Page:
The defendants filed their answer and counterclaims against the plaintiff on July 25, 2013, to which Selfridge responded on August 1. The parties then engaged in discovery, including numerous depositions.[6] Nearly a year later, on July 22, 2014, the parties provided a joint status report indicating that two depositions remained and would be completed by July 31, document discovery would be completed by July 30, and motions for summary judgment would be filed by July 31. On July 29, the defendants filed a motion for summary judgment pursuant to Fed.R.Civ.P. 56 as well as a motion for a protective order to prohibit the belated depositions of two individuals other than those contemplated by the July 22 status report.

Selfridge opposed the motions for summary judgment and for a protective order, and in so doing filed her own motion for summary judgment, seemingly limited to one issue: her purported right to incentive payments.[7] The defendants opposed Selfridge’s summary judgment motion, and Selfridge has filed a reply. In addition, Selfridge moves to strike certain statements made by the defendants in their memorandum, and the defendants move to strike portions of Selfridge’s affidavit. Both motions to strike are opposed.


A. Background

As noted above, on July 22, 2014, the parties informed me that two depositions remained and would be completed by July 31, that document discovery would be completed by July 30, and that motions for summary judgment would be filed by July 31. According to the defendants, the two remaining depositions contemplated by the July 22 status report were of Perez - one of the named defendants - and of Liban Abdulle. These depositions were scheduled to occur on July 28 and July 31, respectively.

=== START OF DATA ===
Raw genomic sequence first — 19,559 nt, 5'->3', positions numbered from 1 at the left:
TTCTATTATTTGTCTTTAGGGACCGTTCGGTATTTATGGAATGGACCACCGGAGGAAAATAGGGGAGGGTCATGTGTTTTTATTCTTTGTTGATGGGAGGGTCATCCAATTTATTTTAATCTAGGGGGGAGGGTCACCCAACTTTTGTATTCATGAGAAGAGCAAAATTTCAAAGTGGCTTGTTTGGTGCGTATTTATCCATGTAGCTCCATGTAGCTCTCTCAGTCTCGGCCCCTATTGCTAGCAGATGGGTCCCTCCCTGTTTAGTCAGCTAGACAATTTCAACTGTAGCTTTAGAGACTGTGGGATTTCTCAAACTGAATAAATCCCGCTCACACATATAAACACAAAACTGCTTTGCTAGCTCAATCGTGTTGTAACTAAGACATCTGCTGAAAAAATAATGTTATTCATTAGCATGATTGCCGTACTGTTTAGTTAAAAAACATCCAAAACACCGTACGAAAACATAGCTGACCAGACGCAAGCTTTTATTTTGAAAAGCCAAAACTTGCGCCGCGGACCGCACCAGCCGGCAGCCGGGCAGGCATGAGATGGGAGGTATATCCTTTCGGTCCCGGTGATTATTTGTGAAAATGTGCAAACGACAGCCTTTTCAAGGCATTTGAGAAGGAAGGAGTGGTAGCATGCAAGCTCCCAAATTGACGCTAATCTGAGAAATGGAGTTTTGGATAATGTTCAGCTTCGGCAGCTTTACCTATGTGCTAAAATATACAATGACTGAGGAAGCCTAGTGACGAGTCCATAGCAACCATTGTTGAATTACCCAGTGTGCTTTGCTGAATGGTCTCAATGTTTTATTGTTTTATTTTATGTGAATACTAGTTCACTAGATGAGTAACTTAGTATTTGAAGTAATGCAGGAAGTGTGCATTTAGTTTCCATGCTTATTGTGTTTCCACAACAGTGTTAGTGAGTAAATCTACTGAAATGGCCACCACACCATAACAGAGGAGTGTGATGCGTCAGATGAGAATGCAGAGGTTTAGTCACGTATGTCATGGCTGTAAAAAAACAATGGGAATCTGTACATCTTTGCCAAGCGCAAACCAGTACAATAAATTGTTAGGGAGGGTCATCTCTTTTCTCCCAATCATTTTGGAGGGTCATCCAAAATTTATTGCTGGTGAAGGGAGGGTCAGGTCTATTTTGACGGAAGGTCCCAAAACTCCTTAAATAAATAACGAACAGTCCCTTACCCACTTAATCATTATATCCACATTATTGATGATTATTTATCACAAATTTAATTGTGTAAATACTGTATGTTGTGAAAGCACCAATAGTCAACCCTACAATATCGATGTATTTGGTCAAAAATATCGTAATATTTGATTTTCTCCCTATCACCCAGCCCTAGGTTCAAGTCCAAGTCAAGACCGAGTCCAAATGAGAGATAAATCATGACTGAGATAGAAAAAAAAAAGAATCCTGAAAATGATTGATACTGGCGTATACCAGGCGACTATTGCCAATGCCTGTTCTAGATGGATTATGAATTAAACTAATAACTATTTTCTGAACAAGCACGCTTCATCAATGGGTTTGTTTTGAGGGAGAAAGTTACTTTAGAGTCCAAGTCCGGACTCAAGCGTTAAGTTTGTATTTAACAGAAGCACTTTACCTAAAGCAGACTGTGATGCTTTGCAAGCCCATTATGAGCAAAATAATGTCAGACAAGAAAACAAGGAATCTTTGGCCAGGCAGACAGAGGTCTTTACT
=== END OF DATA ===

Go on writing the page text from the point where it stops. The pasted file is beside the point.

Following the deposition of Perez on July 28, attorneys for both parties orally confirmed that the last deposition was to occur on July 31. But later that day, defendants’ counsel received notices from plaintiff’s counsel, dated July 25, 2014, for the additional depositions of Mohamed - the member engaged in a legal dispute with Boston Home Health - and his counsel, Cameron Pease, on August 1. On July 24, 2014, Mohamed and Boston Home Health had reached a settlement agreement in principle, which Boston Home Health expected would remain confidential. In seeking to depose Mohamed and his attorney, and to obtain a copy of the settlement agreement, Selfridge purportedly sought to verify that a settlement agreement had indeed been reached and the dispute between Mohamed and Boston Home Health had been resolved.

On July 29, concurrent with their motion for summary judgment, the defendants filed the instant motion for a protective order as to the settlement discussions, negotiations, and agreement in the Mohamed litigation and to prohibit further discovery through the depositions of Mohamed and Pease. The defendants contend that the deposition notices were untimely and would add nothing to the summary judgment record, because they pertain to witnesses who have no relevant knowledge of the matter. They further contend that the information regarding the settlement would be inadmissible in this litigation and therefore it adds no value to Selfridge’s case.[8] At a hearing on this matter on January 7, 2015, I directed the defendants to provide a copy of the settlement agreement, which was executed on August 26, 2014, to the plaintiff under seal, and afforded Selfridge an opportunity to respond to the agreement.[9] Given these developments, to the extent the defendants sought to prohibit Selfridge’s access to the settlement agreement, that request is now moot.

B. Discussion